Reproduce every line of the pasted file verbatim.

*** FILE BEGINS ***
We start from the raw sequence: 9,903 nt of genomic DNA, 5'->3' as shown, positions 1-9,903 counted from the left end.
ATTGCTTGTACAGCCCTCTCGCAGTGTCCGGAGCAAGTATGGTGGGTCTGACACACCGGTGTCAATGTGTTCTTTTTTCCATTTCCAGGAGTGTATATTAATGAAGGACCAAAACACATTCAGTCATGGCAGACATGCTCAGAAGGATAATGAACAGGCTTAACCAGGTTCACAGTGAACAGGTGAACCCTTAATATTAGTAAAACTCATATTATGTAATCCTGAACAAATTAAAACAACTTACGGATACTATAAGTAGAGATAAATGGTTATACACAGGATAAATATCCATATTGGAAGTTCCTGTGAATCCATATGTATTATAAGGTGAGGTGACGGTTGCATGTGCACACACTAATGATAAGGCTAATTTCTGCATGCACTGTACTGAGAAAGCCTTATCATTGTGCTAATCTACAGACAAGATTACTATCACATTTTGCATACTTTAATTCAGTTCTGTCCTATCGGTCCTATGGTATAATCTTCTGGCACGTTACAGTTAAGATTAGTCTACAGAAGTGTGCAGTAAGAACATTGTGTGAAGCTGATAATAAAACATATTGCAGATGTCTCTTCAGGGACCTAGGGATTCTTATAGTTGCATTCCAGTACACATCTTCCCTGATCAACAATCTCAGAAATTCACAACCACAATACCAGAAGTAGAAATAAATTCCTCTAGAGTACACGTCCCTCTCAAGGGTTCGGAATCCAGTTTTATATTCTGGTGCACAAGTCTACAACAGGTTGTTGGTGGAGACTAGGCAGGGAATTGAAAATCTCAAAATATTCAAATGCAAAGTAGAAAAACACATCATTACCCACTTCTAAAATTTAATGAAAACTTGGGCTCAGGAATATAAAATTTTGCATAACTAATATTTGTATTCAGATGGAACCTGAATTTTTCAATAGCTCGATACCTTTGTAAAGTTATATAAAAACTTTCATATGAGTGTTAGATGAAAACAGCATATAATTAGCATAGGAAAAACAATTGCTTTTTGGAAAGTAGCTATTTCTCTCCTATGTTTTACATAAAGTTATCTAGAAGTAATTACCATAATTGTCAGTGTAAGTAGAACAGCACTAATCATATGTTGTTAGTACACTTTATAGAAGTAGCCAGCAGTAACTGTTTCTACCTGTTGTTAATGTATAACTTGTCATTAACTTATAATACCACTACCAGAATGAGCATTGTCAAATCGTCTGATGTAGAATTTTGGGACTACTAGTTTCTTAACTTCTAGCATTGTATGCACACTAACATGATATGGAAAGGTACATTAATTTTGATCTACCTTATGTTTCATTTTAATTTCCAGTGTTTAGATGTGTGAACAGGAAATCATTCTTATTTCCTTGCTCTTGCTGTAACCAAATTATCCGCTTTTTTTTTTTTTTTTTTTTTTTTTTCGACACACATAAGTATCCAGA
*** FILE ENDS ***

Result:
We start from the raw sequence: 9,903 nt of genomic DNA, 5'->3' as shown, positions 1-9,903 counted from the left end.
ATTGCTTGTACAGCCCTCTCGCAGTGTCCGGAGCAAGTATGGTGGGTCTGACACACCGGTGTCAATGTGTTCTTTTTTCCATTTCCAGGAGTGTATATTAATGAAGGACCAAAACACATTCAGTCATGGCAGACATGCTCAGAAGGATAATGAACAGGCTTAACCAGGTTCACAGTGAACAGGTGAACCCTTAATATTAGTAAAACTCATATTATGTAATCCTGAACAAATTAAAACAACTTACGGATACTATAAGTAGAGATAAATGGTTATACACAGGATAAATATCCATATTGGAAGTTCCTGTGAATCCATATGTATTATAAGGTGAGGTGACGGTTGCATGTGCACACACTAATGATAAGGCTAATTTCTGCATGCACTGTACTGAGAAAGCCTTATCATTGTGCTAATCTACAGACAAGATTACTATCACATTTTGCATACTTTAATTCAGTTCTGTCCTATCGGTCCTATGGTATAATCTTCTGGCACGTTACAGTTAAGATTAGTCTACAGAAGTGTGCAGTAAGAACATTGTGTGAAGCTGATAATAAAACATATTGCAGATGTCTCTTCAGGGACCTAGGGATTCTTATAGTTGCATTCCAGTACACATCTTCCCTGATCAACAATCTCAGAAATTCACAACCACAATACCAGAAGTAGAAATAAATTCCTCTAGAGTACACGTCCCTCTCAAGGGTTCGGAATCCAGTTTTATATTCTGGTGCACAAGTCTACAACAGGTTGTTGGTGGAGACTAGGCAGGGAATTGAAAATCTCAAAATATTCAAATGCAAAGTAGAAAAACACATCATTACCCACTTCTAAAATTTAATGAAAACTTGGGCTCAGGAATATAAAATTTTGCATAACTAATATTTGTATTCAGATGGAACCTGAATTTTTCAATAGCTCGATACCTTTGTAAAGTTATATAAAAACTTTCATATGAGTGTTAGATGAAAACAGCATATAATTAGCATAGGAAAAACAATTGCTTTTTGGAAAGTAGCTATTTCTCTCCTATGTTTTACATAAAGTTATCTAGAAGTAATTACCATAATTGTCAGTGTAAGTAGAACAGCACTAATCATATGTTGTTAGTACACTTTATAGAAGTAGCCAGCAGTAACTGTTTCTACCTGTTGTTAATGTATAACTTGTCATTAACTTATAATACCACTACCAGAATGAGCATTGTCAAATCGTCTGATGTAGAATTTTGGGACTACTAGTTTCTTAACTTCTAGCATTGTATGCACACTAACATGATATGGAAAGGTACATTAATTTTGATCTACCTTATGTTTCATTTTAATTTCCAGTGTTTAGATGTGTGAACAGGAAATCATTCTTATTTCCTTGCTCTTGCTGTAACCAAATTATCCGCTTTTTTTTTTTTTTTTTTTTTTTTTTCGACACACATAAGTATCCAGA